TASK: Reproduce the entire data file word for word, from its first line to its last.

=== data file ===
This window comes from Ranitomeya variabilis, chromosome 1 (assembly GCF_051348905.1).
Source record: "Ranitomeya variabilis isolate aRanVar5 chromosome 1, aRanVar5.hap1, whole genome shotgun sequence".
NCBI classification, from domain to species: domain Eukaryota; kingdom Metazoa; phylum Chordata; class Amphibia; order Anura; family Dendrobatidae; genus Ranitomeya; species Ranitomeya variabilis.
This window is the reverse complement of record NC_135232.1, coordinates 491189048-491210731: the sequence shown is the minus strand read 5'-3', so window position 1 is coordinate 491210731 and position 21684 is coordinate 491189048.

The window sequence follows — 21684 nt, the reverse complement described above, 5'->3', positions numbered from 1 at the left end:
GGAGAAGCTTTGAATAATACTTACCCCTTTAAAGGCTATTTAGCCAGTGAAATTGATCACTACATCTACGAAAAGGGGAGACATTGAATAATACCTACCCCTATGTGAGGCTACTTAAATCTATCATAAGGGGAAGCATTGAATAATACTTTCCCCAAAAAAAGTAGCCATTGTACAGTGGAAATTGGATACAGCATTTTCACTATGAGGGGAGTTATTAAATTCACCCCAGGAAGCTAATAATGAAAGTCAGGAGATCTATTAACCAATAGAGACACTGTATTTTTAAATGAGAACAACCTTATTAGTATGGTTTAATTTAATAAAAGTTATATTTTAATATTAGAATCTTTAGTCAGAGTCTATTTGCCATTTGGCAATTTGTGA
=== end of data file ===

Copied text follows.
This window comes from Ranitomeya variabilis, chromosome 1 (assembly GCF_051348905.1).
Source record: "Ranitomeya variabilis isolate aRanVar5 chromosome 1, aRanVar5.hap1, whole genome shotgun sequence".
NCBI classification, from domain to species: domain Eukaryota; kingdom Metazoa; phylum Chordata; class Amphibia; order Anura; family Dendrobatidae; genus Ranitomeya; species Ranitomeya variabilis.
This window is the reverse complement of record NC_135232.1, coordinates 491189048-491210731: the sequence shown is the minus strand read 5'-3', so window position 1 is coordinate 491210731 and position 21684 is coordinate 491189048.

The window sequence follows — 21684 nt, the reverse complement described above, 5'->3', positions numbered from 1 at the left end:
GGAGAAGCTTTGAATAATACTTACCCCTTTAAAGGCTATTTAGCCAGTGAAATTGATCACTACATCTACGAAAAGGGGAGACATTGAATAATACCTACCCCTATGTGAGGCTACTTAAATCTATCATAAGGGGAAGCATTGAATAATACTTTCCCCAAAAAAAGTAGCCATTGTACAGTGGAAATTGGATACAGCATTTTCACTATGAGGGGAGTTATTAAATTCACCCCAGGAAGCTAATAATGAAAGTCAGGAGATCTATTAACCAATAGAGACACTGTATTTTTAAATGAGAACAACCTTATTAGTATGGTTTAATTTAATAAAAGTTATATTTTAATATTAGAATCTTTAGTCAGAGTCTATTTGCCATTTGGCAATTTGTGA